Document Type

Journal Article

Publication Title

JMIR Public Health and Surveillance



First Page


PubMed ID



JMIR Publications


School of Medical and Health Sciences / Centre for Precision Health


Ciu, C., Wu, Z., Zheng, J., Chu, J., Zhu, J., Qi, Y., . . . Zhang, T. (2024). Arterial stiffness and obesity as predictors of diabetes: Longitudinal cohort study. JMIR Public Health and Surveillance, 10, article e46088.


BACKGROUND: Previous studies have confirmed the separate effect of arterial stiffness and obesity on type 2 diabetes; however, the joint effect of arterial stiffness and obesity on diabetes onset remains unclear. OBJECTIVE: This study aimed to propose the concept of arterial stiffness obesity phenotype and explore the risk stratification capacity for diabetes. METHODS: This longitudinal cohort study used baseline data of 12,298 participants from Beijing Xiaotangshan Examination Center between 2008 and 2013 and then annually followed them until incident diabetes or 2019. BMI (waist circumference) and brachial-ankle pulse wave velocity were measured to define arterial stiffness abdominal obesity phenotype. The Cox proportional hazard model was used to estimate the hazard ratio (HR) and 95% CI. RESULTS: Of the 12,298 participants, the mean baseline age was 51.2 (SD 13.6) years, and 8448 (68.7%) were male. After a median follow-up of 5.0 (IQR 2.0-8.0) years, 1240 (10.1%) participants developed diabetes. Compared with the ideal vascular function and nonobese group, the highest risk of diabetes was observed in the elevated arterial stiffness and obese group (HR 1.94, 95% CI 1.60-2.35). Those with exclusive arterial stiffness or obesity exhibited a similar risk of diabetes, and the adjusted HRs were 1.63 (95% CI 1.37-1.94) and 1.64 (95% CI 1.32-2.04), respectively. Consistent results were observed in multiple sensitivity analyses, among subgroups of age and fasting glucose level, and alternatively using arterial stiffness abdominal obesity phenotype. CONCLUSIONS: This study proposed the concept of arterial stiffness abdominal obesity phenotype, which could improve the risk stratification and management of diabetes. The clinical significance of arterial stiffness abdominal obesity phenotype needs further validation for other cardiometabolic disorders.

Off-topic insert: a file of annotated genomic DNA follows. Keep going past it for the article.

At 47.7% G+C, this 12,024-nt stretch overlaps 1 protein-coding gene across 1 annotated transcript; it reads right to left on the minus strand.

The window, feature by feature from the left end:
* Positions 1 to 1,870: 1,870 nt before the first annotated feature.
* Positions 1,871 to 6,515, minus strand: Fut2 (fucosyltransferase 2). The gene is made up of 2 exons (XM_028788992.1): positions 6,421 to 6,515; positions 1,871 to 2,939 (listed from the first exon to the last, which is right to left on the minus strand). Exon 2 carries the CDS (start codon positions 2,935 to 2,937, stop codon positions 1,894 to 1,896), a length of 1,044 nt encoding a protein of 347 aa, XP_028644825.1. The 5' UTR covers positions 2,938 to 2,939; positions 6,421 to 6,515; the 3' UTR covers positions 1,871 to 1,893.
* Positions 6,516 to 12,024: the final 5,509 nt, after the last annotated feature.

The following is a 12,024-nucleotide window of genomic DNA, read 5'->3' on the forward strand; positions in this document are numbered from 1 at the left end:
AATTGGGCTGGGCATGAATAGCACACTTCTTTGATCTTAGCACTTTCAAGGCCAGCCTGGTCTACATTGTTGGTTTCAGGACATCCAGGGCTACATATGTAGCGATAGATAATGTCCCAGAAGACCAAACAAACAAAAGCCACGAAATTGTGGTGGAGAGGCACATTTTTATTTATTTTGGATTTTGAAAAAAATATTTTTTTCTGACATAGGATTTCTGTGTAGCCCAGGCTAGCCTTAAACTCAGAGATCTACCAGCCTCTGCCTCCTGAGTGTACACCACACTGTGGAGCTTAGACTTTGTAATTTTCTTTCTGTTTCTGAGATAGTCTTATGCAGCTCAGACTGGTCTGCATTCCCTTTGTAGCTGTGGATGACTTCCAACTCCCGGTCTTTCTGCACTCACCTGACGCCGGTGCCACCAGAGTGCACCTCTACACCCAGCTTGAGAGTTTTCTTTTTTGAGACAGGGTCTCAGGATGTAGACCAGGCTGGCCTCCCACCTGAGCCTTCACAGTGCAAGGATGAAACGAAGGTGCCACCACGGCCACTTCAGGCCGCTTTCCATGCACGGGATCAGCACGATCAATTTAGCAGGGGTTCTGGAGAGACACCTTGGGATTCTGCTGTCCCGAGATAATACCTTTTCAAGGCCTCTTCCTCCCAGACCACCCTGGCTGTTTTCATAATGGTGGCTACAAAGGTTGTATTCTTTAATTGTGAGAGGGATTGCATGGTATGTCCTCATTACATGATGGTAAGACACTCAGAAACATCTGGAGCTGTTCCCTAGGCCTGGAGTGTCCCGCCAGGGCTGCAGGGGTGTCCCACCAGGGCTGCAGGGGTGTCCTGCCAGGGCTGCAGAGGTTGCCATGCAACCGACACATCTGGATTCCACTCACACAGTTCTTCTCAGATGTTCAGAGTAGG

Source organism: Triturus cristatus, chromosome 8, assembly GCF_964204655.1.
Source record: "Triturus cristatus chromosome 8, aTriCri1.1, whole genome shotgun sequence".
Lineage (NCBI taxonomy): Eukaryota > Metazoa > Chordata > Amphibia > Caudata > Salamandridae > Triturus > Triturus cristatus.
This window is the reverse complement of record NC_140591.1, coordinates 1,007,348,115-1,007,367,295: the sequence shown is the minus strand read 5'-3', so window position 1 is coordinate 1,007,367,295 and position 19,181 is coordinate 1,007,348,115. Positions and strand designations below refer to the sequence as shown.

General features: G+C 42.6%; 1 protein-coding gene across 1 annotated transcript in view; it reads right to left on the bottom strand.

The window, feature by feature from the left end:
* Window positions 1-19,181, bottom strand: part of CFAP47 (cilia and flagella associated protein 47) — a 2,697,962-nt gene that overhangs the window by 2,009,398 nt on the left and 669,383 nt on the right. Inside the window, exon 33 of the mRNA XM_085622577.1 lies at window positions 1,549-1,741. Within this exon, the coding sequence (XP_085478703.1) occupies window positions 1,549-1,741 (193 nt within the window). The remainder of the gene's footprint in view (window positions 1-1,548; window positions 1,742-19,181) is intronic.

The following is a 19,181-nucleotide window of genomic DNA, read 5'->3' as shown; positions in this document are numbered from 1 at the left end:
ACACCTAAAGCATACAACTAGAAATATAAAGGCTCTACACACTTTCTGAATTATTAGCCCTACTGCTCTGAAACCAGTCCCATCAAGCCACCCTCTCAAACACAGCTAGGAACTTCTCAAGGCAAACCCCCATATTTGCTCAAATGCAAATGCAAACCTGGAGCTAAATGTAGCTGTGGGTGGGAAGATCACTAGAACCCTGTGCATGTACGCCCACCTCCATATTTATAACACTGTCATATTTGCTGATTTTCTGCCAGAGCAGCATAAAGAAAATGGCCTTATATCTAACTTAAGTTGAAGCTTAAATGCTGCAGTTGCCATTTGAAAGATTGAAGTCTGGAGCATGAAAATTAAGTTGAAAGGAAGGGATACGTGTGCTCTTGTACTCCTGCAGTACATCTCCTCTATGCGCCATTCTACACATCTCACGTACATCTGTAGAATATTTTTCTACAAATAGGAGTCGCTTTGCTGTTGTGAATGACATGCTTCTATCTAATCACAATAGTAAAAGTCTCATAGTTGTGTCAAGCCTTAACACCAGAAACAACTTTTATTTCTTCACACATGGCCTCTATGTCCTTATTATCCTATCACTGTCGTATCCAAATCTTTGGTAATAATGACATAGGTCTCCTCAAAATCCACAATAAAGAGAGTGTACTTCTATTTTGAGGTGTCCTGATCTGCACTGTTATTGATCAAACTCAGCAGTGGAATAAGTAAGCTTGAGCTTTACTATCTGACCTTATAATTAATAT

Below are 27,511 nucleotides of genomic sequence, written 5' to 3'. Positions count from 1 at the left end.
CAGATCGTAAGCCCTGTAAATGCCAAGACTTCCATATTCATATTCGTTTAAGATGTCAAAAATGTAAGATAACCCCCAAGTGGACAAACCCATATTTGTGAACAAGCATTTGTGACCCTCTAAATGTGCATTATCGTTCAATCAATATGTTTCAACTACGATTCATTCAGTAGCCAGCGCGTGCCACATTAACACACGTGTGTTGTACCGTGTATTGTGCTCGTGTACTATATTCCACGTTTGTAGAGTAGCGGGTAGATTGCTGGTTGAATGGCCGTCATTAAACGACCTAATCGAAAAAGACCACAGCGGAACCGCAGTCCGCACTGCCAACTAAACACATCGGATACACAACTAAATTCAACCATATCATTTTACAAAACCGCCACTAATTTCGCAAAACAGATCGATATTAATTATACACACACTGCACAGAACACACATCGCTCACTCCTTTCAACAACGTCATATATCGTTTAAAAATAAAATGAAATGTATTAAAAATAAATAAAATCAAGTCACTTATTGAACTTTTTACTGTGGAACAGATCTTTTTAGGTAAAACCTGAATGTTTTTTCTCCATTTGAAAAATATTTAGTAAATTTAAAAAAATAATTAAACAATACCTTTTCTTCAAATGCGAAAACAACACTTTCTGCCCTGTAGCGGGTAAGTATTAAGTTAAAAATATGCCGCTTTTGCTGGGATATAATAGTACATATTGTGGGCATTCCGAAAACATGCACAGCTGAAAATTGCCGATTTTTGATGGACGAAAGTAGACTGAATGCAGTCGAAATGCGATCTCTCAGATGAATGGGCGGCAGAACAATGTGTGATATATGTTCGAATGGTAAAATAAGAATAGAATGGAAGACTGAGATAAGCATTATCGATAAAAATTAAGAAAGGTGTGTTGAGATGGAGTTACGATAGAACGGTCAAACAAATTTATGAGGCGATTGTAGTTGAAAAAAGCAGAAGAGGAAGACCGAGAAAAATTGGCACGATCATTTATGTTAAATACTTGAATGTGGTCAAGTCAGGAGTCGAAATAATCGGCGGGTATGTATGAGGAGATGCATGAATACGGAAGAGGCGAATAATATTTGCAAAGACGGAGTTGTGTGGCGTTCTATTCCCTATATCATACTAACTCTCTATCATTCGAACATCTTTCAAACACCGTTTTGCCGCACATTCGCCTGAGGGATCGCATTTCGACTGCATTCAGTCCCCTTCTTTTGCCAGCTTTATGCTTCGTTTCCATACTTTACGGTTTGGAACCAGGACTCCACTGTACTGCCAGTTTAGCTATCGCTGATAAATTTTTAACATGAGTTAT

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Creative Commons Attribution 4.0 License
This work is licensed under a Creative Commons Attribution 4.0 License.